120 teachers write to Nicola Sturgeon after being ‘free to contact her’ over job concerns

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More than 100 teachers have written to the Scottish Government in the month since the First Minister said they were “free to contact her” with concerns about their jobs.

Nicola Sturgeon had called on teaching staff across the country to “come and tell the Government how you feel about your job and public services”.

More than 100 teachers have written to the Scottish Government in the month since the First Minister said they were 'free to contact her' with concerns about their jobs.

More than 100 teachers have written to the Scottish Government in the month since the First Minister said they were 'free to contact her' with concerns about their jobs.

Now, a Freedom of Information request from the Scottish Tories has revealed that 120 teachers have taken up that offer.

Conservative education spokeswoman Liz Smith said: “The fact so many have taken up the First Minister’s offer shows the strength of feeling among teachers right across Scotland.

“These are professionals who have taken time out of their day to express serious concerns about the state of education.”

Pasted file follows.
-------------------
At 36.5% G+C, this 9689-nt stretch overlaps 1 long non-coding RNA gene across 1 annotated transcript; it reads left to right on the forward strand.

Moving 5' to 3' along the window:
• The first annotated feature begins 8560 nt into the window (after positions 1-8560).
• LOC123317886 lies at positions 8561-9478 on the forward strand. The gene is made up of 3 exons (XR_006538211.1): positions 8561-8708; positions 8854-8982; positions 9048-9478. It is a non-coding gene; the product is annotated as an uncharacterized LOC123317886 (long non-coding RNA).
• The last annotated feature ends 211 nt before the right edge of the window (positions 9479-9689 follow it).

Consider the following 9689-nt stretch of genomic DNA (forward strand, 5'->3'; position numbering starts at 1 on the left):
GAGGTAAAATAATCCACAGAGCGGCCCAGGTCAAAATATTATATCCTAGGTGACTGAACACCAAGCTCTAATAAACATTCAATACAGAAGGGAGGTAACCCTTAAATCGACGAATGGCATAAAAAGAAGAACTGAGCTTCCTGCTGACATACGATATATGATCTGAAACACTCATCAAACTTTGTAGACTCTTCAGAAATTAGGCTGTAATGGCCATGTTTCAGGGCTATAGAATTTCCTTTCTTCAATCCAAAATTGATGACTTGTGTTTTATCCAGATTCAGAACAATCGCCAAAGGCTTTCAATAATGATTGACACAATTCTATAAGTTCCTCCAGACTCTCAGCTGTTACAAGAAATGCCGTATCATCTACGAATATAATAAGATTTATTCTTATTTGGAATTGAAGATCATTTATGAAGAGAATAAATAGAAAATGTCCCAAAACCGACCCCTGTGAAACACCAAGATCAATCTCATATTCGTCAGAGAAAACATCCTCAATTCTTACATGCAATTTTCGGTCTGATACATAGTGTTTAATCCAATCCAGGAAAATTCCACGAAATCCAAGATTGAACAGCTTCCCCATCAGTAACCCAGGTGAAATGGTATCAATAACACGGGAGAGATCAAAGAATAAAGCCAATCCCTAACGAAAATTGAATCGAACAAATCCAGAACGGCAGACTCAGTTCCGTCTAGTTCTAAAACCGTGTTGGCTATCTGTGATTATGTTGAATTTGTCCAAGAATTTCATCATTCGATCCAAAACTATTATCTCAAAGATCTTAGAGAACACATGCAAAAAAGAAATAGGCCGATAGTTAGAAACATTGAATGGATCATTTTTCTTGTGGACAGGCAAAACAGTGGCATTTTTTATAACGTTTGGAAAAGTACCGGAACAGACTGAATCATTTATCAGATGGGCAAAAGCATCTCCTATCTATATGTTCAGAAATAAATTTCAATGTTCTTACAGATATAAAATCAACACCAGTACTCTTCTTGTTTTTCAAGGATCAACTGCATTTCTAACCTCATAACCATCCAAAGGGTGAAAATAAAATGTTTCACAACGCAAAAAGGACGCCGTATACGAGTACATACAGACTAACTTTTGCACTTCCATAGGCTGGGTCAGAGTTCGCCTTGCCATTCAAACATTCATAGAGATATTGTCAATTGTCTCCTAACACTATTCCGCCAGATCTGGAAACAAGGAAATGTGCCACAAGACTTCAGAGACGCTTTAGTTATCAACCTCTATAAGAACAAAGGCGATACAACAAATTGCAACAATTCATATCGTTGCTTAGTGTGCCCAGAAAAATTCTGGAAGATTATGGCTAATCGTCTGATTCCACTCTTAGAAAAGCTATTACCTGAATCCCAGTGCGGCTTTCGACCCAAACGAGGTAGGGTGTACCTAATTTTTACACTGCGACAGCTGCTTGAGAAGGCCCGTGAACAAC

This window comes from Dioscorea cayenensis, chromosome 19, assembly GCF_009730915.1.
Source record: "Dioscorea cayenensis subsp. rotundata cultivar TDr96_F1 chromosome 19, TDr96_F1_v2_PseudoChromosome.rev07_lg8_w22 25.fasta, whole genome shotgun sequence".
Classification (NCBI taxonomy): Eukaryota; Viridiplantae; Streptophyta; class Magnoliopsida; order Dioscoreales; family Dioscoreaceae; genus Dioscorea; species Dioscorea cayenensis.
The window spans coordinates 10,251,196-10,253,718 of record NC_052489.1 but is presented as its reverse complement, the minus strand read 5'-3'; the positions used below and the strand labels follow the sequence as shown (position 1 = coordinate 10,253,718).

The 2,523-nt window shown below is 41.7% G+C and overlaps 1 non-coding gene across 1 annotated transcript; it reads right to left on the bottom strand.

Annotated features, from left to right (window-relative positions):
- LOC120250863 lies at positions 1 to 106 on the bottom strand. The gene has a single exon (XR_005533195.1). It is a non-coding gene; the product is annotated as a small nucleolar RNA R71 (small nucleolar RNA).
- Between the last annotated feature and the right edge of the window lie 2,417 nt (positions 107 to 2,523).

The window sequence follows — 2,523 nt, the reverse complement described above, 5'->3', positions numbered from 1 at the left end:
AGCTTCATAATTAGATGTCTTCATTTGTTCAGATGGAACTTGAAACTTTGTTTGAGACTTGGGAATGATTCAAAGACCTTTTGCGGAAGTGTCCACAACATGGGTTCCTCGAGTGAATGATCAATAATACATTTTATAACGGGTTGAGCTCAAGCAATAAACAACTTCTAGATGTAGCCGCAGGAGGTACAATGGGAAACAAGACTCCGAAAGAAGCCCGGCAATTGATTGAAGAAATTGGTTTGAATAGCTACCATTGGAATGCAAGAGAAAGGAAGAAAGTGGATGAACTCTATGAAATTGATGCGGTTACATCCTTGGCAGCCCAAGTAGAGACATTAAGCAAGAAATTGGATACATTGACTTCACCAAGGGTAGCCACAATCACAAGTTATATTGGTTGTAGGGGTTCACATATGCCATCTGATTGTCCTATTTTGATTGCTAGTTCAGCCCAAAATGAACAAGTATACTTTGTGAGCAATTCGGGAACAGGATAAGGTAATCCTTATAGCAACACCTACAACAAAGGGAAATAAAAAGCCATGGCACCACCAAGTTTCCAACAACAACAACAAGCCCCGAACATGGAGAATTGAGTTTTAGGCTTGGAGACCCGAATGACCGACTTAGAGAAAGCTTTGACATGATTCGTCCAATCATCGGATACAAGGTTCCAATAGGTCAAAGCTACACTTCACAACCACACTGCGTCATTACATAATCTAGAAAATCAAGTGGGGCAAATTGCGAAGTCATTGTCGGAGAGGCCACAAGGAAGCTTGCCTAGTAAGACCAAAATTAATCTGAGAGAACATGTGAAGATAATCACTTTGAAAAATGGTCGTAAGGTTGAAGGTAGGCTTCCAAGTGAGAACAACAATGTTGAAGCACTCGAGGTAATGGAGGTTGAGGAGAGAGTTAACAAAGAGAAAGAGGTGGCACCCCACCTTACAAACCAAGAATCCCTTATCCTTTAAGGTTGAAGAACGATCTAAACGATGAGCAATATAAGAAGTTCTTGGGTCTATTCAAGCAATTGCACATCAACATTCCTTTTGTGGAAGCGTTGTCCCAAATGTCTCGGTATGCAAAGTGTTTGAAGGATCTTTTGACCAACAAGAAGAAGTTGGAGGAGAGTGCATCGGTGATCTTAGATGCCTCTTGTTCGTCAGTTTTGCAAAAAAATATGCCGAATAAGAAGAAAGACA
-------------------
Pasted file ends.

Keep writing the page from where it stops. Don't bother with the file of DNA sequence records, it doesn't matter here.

She made the comments after Education Secretary John Swinney confirmed: “The Scottish Government has received a total of 120 letters from teachers in response to the First Minister’s offer.”

He said it was “not possible to provide a breakdown” on how many were from primary or secondary schools, as “most of the teachers have not identified which sector they work in”.

The letters were sent after the First Minister, speaking in the Scottish Parliament, made clear that “teachers should be free to contact me as First Minister, the Deputy First Minister as Education Secretary, or any member of my government”.

Ms Sturgeon said at the time: “Let me be clear to teachers that they can come and raise anything they want with the Government.”

The First Minister has repeatedly insisted that education is her government’s number one priority, appealing to voters to judge her on the success of efforts to close the attainment gap in in Scotland’s schools.

Teaching unions and opposition politicians have voiced concerns about some of the SNP’s policies, including the use of standardised testing on P1 pupils.

Ms Smith said how ministers “respond to these scores of representations will reveal just how serious they are about education”.